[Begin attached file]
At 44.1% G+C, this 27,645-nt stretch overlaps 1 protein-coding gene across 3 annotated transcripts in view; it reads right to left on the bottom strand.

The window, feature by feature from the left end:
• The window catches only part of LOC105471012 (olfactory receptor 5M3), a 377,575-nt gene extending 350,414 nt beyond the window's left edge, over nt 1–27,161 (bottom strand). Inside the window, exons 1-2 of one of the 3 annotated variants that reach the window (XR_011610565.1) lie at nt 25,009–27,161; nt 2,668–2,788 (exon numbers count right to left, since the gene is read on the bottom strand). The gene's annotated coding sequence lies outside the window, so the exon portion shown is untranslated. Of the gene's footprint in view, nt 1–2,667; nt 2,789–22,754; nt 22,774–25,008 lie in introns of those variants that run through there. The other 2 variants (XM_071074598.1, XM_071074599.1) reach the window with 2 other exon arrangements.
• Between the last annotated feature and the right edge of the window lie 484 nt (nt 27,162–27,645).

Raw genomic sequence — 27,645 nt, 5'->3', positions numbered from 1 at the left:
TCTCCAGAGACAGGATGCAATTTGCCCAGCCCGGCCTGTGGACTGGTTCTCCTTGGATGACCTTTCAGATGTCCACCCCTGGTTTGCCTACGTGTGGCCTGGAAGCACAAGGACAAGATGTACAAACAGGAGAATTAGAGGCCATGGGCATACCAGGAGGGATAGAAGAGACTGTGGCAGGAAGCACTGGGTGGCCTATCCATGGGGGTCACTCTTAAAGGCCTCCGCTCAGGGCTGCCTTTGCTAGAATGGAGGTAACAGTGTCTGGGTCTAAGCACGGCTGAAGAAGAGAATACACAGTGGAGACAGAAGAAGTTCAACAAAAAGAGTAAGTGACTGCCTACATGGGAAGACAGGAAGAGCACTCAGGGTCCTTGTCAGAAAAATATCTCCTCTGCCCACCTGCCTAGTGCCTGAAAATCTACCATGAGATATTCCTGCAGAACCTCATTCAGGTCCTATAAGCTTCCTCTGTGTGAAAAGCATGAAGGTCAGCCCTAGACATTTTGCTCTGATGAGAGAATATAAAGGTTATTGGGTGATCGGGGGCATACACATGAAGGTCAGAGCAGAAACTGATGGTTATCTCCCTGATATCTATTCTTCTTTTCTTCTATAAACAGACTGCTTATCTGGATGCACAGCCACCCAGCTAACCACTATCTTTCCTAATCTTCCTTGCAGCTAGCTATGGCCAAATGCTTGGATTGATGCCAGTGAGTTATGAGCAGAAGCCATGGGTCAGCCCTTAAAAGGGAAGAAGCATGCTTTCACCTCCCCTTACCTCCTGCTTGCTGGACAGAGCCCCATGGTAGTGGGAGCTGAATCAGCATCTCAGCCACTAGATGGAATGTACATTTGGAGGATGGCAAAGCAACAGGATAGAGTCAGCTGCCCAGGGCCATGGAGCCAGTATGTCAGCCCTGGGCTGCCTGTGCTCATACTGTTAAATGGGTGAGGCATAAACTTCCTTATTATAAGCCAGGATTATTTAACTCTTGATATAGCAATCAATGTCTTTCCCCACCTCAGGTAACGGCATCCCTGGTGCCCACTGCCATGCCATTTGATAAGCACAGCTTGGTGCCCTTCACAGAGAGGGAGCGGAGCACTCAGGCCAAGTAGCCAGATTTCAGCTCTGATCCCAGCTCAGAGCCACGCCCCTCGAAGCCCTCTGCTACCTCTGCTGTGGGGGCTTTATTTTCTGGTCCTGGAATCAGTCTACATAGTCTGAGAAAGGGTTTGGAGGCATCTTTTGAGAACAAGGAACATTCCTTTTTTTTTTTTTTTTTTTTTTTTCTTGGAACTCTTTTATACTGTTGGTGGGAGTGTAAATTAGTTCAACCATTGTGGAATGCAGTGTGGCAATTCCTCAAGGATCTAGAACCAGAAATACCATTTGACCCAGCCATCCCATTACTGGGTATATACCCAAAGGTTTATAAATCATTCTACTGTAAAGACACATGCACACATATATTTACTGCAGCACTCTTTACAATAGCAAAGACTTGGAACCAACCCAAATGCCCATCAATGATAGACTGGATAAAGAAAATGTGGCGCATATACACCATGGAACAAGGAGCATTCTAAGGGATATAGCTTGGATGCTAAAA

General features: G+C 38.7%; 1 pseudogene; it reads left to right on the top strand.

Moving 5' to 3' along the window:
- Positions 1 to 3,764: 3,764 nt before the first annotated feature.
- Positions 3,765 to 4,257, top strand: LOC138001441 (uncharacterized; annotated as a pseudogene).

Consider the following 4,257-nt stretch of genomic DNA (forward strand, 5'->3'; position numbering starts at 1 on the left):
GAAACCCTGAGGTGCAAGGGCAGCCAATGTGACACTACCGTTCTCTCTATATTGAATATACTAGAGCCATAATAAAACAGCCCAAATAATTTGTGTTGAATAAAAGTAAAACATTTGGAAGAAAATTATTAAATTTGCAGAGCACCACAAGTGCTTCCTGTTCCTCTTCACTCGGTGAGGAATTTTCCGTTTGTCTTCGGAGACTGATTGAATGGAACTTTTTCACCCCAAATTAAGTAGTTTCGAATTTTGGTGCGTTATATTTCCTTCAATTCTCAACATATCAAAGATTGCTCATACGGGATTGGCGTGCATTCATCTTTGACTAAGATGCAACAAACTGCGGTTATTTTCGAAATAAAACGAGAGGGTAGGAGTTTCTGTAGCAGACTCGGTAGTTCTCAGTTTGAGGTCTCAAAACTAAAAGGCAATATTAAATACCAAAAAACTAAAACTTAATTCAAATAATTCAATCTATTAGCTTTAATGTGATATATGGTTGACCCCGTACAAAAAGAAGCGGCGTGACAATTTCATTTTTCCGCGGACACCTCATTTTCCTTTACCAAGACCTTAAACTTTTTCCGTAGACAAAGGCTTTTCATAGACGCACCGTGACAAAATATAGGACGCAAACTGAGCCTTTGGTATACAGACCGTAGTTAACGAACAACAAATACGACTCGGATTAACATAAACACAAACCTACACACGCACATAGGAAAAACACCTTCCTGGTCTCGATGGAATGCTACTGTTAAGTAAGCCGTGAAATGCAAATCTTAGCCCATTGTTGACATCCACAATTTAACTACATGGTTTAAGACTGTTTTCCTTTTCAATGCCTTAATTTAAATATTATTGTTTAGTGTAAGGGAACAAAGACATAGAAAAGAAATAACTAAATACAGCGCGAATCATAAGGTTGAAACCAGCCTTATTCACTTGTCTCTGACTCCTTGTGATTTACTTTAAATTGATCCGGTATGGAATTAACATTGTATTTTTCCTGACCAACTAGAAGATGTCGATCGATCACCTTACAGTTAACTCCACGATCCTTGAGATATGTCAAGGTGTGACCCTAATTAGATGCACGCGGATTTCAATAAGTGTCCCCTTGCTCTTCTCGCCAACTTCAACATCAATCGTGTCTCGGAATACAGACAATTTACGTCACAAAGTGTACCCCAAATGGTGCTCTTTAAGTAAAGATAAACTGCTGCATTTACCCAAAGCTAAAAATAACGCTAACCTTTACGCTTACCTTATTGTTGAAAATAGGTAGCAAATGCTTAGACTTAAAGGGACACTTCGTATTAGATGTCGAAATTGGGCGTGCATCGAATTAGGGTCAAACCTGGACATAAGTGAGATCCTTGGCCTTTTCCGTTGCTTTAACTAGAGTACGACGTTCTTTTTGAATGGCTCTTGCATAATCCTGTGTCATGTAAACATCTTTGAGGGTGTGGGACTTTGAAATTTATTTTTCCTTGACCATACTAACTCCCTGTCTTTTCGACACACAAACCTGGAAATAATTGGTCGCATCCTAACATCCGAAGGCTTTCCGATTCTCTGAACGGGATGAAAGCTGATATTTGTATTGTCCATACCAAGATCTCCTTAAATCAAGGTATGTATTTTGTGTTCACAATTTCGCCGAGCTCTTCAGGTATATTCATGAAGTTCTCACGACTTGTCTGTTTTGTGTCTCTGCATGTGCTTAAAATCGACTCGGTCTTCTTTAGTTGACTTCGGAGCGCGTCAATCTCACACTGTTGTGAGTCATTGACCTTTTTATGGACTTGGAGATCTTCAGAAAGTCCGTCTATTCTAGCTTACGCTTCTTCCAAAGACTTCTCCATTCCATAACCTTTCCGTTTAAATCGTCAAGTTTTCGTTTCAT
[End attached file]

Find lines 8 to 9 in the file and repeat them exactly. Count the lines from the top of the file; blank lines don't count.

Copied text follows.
Moving 5' to 3' along the window:
- Positions 1 to 3,764: 3,764 nt before the first annotated feature.